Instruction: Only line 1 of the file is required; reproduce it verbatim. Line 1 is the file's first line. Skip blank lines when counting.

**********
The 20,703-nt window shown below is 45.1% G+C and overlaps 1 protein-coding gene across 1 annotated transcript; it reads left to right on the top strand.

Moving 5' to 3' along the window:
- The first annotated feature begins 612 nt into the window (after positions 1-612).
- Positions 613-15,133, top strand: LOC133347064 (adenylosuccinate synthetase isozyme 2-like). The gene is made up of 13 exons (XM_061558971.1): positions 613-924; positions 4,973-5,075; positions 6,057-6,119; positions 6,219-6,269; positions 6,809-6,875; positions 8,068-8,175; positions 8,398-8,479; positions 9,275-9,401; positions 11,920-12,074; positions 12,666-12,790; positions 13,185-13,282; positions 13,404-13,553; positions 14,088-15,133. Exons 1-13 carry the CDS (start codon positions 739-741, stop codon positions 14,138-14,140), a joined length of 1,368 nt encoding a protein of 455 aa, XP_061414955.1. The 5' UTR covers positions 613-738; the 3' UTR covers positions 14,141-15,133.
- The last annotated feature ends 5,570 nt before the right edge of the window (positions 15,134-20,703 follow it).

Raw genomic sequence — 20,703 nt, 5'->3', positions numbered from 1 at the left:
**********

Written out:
The 20,703-nt window shown below is 45.1% G+C and overlaps 1 protein-coding gene across 1 annotated transcript; it reads left to right on the top strand.